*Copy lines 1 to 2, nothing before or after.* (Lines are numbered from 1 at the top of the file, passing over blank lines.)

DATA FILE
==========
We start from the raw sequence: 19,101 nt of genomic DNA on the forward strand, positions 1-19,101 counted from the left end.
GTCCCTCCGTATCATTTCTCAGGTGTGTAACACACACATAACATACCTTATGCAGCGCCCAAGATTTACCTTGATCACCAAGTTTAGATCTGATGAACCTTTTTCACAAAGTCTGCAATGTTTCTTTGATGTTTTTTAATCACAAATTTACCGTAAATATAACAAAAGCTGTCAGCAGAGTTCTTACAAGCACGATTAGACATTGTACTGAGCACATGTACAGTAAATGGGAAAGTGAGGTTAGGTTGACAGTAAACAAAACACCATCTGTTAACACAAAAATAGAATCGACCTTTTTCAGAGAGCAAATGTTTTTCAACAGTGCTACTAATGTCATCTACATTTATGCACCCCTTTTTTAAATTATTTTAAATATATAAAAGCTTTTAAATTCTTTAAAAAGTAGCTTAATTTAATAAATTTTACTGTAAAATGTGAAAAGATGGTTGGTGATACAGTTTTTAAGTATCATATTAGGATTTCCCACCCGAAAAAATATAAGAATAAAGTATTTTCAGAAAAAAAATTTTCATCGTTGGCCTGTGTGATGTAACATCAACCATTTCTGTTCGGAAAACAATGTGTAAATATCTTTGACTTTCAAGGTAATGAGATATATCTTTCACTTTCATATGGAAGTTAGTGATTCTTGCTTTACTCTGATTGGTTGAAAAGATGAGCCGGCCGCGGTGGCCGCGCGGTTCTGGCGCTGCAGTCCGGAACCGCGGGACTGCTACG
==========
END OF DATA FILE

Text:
We start from the raw sequence: 19,101 nt of genomic DNA on the forward strand, positions 1-19,101 counted from the left end.
GTCCCTCCGTATCATTTCTCAGGTGTGTAACACACACATAACATACCTTATGCAGCGCCCAAGATTTACCTTGATCACCAAGTTTAGATCTGATGAACCTTTTTCACAAAGTCTGCAATGTTTCTTTGATGTTTTTTAATCACAAATTTACCGTAAATATAACAAAAGCTGTCAGCAGAGTTCTTACAAGCACGATTAGACATTGTACTGAGCACATGTACAGTAAATGGGAAAGTGAGGTTAGGTTGACAGTAAACAAAACACCATCTGTTAACACAAAAATAGAATCGACCTTTTTCAGAGAGCAAATGTTTTTCAACAGTGCTACTAATGTCATCTACATTTATGCACCCCTTTTTTAAATTATTTTAAATATATAAAAGCTTTTAAATTCTTTAAAAAGTAGCTTAATTTAATAAATTTTACTGTAAAATGTGAAAAGATGGTTGGTGATACAGTTTTTAAGTATCATATTAGGATTTCCCACCCGAAAAAATATAAGAATAAAGTATTTTCAGAAAAAAAATTTTCATCGTTGGCCTGTGTGATGTAACATCAACCATTTCTGTTCGGAAAACAATGTGTAAATATCTTTGACTTTCAAGGTAATGAGATATATCTTTCACTTTCATATGGAAGTTAGTGATTCTTGCTTTACTCTGATTGGTTGAAAAGATGAGCCGGCCGCGGTGGCCGCGCGGTTCTGGCGCTGCAGTCCGGAACCGCGGGACTGCTACG